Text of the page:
It is important to remember that if the exercise stops, the benefits from the exercise will go away. Several studies have indicated that within 12 months of stopping a one-year exercise program, the results/gains that the patient had made were completely gone and had been reversed.
Nutrition nutritional supplementation
To gain and maximize resistance training, protein intake should be at a level 1.0 – 1.5 grams per kilogram daily. This amount is higher than the current recommended dietary allowance and is particularly important for highly active endurance athletes. Carbohydrate intake should be greater than 8 grams per kilogram daily. Both resistance and endurance training should be concluded with a protein and carbohydrate filled meal within the hour after exercising, to allow for muscle and glycogen recovery.
Exercise and Osteoarthritis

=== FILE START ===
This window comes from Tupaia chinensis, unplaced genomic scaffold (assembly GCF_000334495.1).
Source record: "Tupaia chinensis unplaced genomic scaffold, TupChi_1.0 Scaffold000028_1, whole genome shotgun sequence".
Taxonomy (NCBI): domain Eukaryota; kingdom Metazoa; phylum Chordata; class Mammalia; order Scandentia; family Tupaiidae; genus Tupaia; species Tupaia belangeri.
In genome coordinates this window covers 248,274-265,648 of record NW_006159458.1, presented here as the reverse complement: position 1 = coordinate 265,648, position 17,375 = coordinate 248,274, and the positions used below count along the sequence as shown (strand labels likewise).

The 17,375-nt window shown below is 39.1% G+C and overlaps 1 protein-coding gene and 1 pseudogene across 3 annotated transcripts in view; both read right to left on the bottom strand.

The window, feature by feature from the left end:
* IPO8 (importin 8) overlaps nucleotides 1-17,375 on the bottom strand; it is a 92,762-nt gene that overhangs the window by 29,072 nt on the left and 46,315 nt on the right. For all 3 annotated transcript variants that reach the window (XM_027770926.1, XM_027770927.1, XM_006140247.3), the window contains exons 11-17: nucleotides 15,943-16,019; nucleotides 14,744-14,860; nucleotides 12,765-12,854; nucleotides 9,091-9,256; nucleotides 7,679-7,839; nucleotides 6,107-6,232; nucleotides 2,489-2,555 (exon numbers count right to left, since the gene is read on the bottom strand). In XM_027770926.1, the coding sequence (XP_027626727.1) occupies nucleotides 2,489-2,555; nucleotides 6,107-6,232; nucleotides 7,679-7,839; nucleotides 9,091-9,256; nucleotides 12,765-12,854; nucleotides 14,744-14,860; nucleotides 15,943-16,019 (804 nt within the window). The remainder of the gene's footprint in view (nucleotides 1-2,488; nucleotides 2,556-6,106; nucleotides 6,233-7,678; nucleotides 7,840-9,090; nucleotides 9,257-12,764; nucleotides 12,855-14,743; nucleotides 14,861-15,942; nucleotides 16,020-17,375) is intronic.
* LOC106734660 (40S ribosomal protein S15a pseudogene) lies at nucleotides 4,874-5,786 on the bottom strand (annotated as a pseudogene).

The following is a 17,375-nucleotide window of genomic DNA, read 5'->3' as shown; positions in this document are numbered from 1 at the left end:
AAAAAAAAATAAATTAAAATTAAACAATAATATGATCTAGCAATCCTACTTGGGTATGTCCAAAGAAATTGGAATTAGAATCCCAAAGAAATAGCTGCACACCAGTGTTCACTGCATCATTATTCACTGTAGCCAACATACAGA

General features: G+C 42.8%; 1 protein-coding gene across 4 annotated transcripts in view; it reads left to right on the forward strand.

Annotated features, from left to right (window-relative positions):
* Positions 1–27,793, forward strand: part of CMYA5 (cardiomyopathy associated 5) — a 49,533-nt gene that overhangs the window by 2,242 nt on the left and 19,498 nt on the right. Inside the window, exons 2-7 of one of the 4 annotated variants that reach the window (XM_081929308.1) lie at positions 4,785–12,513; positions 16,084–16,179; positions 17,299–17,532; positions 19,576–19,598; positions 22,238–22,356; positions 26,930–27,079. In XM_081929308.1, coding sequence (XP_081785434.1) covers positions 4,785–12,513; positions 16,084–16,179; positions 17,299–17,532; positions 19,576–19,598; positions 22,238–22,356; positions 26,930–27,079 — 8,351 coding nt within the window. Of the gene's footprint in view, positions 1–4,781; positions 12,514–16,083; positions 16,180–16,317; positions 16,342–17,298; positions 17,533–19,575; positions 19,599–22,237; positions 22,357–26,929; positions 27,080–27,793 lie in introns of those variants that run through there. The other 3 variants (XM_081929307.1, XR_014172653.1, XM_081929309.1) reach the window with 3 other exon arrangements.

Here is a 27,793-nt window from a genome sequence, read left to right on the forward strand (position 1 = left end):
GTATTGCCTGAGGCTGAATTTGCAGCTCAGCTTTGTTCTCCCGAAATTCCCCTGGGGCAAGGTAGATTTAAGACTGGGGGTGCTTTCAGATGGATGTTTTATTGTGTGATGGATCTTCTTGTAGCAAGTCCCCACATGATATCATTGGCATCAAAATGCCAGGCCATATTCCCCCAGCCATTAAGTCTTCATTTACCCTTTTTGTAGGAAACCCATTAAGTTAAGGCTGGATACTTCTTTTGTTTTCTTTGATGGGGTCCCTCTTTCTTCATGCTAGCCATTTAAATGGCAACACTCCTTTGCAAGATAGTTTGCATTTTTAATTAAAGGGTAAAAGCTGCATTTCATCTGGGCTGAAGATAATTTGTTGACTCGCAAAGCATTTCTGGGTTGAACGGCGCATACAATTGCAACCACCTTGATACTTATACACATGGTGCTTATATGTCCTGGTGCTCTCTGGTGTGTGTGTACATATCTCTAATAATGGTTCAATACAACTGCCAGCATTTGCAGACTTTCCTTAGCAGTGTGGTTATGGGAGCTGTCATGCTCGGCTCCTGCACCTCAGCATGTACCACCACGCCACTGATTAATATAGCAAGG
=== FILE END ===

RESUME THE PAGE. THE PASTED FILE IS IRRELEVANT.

It has been shown that the older athlete is susceptible to overuse injuries and often times exercising with underlying osteoarthritis. Older athletes are recommended to use less frequent training regimens at a greater intensity, while utilizing cross-training while incorporating strength training.
It is suggested that even if an athlete has osteoarthritis that they still remain active. Studies have confirmed that the underlying osteoarthritis will not necessary worsen and exercise may increase the amount of cartilage glucosamine content. It has been shown that exercise improves gait velocity, and reduces stiffness and pain. Research has proven that people with bilateral knee osteoarthritis along with weak quad muscles and poor physical function, have increased pain compared to a group that exercised.